Wisconsin's Speeding Laws and Penalties

Wisconsin’s Speeding Laws and Penalties

Wisconsin has two types of speeding laws: a “basic speeding law” and “fixed limits.” This article explains the differences between the two and the consequences of a speeding violation.

Basic Speeding Law

Wisconsin’s basic speeding law prohibits driving at a speed “greater than is reasonable and prudent under the conditions and having regard for the actual and potential hazards then existing.” In other words, motorists must always drive at a safe speed. What a safe speed is will depend on the circumstances. For instance, 55 miles per hour might be safe on a bright, sunny day. But if it’s dark and the road is icy, going 55 miles per hour could be dangerous and a violation of the basic speeding law.

(Wis. Stat. Ann. § 346.57 (2017).)

Fixed Speed Limits

There is no trick to how Wisconsin’s fixed speed limits (also called “absolute” limits) work: If the fixed speed limit is 50 miles per hour and you drive faster than that, you’ve violated the law. Unless otherwise posted, Wisconsin’s fixed speed limits prohibit motorists from driving faster than:

  • 15 miles per hour when passing a school house or school crossing
  • 15 miles per hour when passing a “safety zone” occupied by pedestrians
  • 15 miles per hour in alleys
  • 15 miles per hour on most streets and town roads
  • 25 miles per hour on highways within the corporate limits of a city or village (except highways in the outlying districts)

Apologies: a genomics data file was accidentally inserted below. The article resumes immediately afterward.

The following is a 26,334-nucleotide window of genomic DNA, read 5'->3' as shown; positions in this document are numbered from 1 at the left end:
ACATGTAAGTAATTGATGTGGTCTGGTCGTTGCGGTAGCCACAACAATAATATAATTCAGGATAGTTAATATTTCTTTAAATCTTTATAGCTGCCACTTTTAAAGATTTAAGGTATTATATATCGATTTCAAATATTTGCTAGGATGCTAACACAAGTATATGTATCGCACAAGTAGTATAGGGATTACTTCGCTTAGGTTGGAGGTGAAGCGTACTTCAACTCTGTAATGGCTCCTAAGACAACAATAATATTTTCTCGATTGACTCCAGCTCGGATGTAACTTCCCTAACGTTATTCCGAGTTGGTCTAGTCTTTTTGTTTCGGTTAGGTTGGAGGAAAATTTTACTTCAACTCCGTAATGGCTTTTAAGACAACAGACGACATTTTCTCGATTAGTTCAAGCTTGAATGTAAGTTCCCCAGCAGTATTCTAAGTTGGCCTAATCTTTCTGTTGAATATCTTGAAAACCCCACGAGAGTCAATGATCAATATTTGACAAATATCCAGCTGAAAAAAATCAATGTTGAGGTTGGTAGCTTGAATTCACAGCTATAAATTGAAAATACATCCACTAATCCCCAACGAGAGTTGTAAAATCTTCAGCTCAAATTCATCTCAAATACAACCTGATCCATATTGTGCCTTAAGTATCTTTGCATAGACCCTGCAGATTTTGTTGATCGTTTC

• 25 miles per hour on any service road within the corporate limits of a city or village
  • 35 miles per hour in any outlying district within the corporate limits of a city or village
  • 35 miles per hour on any highway in a semi-urban district outside the corporate limits of a city or village
  • 45 miles per hour on any highway designated as a “rustic road”
  • 65 miles per hour on most expressways, and
  • 70 miles per hour on freeways.

(Wis. Stat. Ann. § 346.57 (2017).)

Penalties for a Speeding Ticket

The consequences of a Wisconsin speeding violation depend on the circumstances. But fines typically range from $30 to $300. And for certain speeding violations, the fines for a second violation within a year are $80 to $600. There are also circumstances where speeding in a construction or school zone can lead to the standard fines being doubled.

(Wis. Stat. Ann. § 346.60 (2017).)

Reckless Driving

Depending on the circumstances, speeding could lead to a “reckless driving” conviction. Wisconsin’s reckless driving law states that “no person may endanger the safety of any person or property by the negligent operation of a vehicle.” (Wis. Stat. Ann. § 346.62 (2017).)

Point System

A speeding violation will also add three to six points to the motorist’s driving record. Accumulating 12 or more points within a year will lead to license suspension. (Wis. Admin. Code § § 101.02, 101.04 (2017).)

(Find out about Wisconsin’s traffic violation points system, including the number of points corresponding to different citations.)


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